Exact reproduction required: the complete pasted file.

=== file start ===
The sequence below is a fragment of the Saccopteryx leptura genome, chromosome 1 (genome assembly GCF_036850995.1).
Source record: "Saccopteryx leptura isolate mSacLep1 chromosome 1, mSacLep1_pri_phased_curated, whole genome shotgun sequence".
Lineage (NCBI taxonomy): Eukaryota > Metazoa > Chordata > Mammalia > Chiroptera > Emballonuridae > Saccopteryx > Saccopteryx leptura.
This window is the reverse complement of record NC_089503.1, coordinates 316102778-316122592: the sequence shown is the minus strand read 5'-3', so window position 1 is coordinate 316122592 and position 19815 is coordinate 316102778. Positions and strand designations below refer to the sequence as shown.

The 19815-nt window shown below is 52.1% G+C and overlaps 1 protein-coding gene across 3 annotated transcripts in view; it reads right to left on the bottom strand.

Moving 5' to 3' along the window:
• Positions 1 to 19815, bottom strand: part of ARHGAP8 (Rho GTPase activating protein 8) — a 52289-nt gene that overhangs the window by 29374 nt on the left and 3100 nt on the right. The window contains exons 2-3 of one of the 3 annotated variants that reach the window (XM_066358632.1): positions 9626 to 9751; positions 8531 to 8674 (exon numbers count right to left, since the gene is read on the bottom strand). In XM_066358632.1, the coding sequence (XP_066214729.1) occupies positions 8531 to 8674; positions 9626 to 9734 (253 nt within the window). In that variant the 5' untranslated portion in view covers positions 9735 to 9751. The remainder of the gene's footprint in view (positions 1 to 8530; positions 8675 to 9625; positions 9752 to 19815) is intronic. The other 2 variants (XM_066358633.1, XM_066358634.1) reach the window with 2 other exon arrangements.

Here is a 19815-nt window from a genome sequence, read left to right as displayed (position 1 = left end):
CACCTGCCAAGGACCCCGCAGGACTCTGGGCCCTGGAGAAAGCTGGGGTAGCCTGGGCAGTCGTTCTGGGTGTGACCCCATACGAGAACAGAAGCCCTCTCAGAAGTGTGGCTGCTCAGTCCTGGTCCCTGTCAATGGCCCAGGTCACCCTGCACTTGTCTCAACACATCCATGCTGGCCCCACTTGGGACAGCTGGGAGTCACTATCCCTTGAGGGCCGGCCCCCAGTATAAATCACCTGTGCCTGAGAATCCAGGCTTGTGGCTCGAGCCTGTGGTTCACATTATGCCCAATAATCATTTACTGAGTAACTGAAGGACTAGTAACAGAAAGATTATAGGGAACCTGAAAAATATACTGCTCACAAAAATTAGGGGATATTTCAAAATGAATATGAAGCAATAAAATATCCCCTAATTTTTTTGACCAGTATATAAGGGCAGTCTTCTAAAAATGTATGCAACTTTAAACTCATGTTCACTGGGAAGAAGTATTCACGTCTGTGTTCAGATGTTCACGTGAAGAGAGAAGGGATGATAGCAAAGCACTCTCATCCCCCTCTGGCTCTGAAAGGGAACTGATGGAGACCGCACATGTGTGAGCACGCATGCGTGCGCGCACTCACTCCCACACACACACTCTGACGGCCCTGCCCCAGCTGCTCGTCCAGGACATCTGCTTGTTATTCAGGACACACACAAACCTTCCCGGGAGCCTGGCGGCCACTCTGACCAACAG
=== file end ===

The sequence below is a fragment of the Saccopteryx leptura genome, chromosome 1 (genome assembly GCF_036850995.1).
Source record: "Saccopteryx leptura isolate mSacLep1 chromosome 1, mSacLep1_pri_phased_curated, whole genome shotgun sequence".
Lineage (NCBI taxonomy): Eukaryota > Metazoa > Chordata > Mammalia > Chiroptera > Emballonuridae > Saccopteryx > Saccopteryx leptura.
This window is the reverse complement of record NC_089503.1, coordinates 316102778-316122592: the sequence shown is the minus strand read 5'-3', so window position 1 is coordinate 316122592 and position 19815 is coordinate 316102778. Positions and strand designations below refer to the sequence as shown.

The 19815-nt window shown below is 52.1% G+C and overlaps 1 protein-coding gene across 3 annotated transcripts in view; it reads right to left on the bottom strand.

Moving 5' to 3' along the window:
• Positions 1 to 19815, bottom strand: part of ARHGAP8 (Rho GTPase activating protein 8) — a 52289-nt gene that overhangs the window by 29374 nt on the left and 3100 nt on the right. The window contains exons 2-3 of one of the 3 annotated variants that reach the window (XM_066358632.1): positions 9626 to 9751; positions 8531 to 8674 (exon numbers count right to left, since the gene is read on the bottom strand). In XM_066358632.1, the coding sequence (XP_066214729.1) occupies positions 8531 to 8674; positions 9626 to 9734 (253 nt within the window). In that variant the 5' untranslated portion in view covers positions 9735 to 9751. The remainder of the gene's footprint in view (positions 1 to 8530; positions 8675 to 9625; positions 9752 to 19815) is intronic. The other 2 variants (XM_066358633.1, XM_066358634.1) reach the window with 2 other exon arrangements.

Here is a 19815-nt window from a genome sequence, read left to right as displayed (position 1 = left end):
CACCTGCCAAGGACCCCGCAGGACTCTGGGCCCTGGAGAAAGCTGGGGTAGCCTGGGCAGTCGTTCTGGGTGTGACCCCATACGAGAACAGAAGCCCTCTCAGAAGTGTGGCTGCTCAGTCCTGGTCCCTGTCAATGGCCCAGGTCACCCTGCACTTGTCTCAACACATCCATGCTGGCCCCACTTGGGACAGCTGGGAGTCACTATCCCTTGAGGGCCGGCCCCCAGTATAAATCACCTGTGCCTGAGAATCCAGGCTTGTGGCTCGAGCCTGTGGTTCACATTATGCCCAATAATCATTTACTGAGTAACTGAAGGACTAGTAACAGAAAGATTATAGGGAACCTGAAAAATATACTGCTCACAAAAATTAGGGGATATTTCAAAATGAATATGAAGCAATAAAATATCCCCTAATTTTTTTGACCAGTATATAAGGGCAGTCTTCTAAAAATGTATGCAACTTTAAACTCATGTTCACTGGGAAGAAGTATTCACGTCTGTGTTCAGATGTTCACGTGAAGAGAGAAGGGATGATAGCAAAGCACTCTCATCCCCCTCTGGCTCTGAAAGGGAACTGATGGAGACCGCACATGTGTGAGCACGCATGCGTGCGCGCACTCACTCCCACACACACACTCTGACGGCCCTGCCCCAGCTGCTCGTCCAGGACATCTGCTTGTTATTCAGGACACACACAAACCTTCCCGGGAGCCTGGCGGCCACTCTGACCAACAG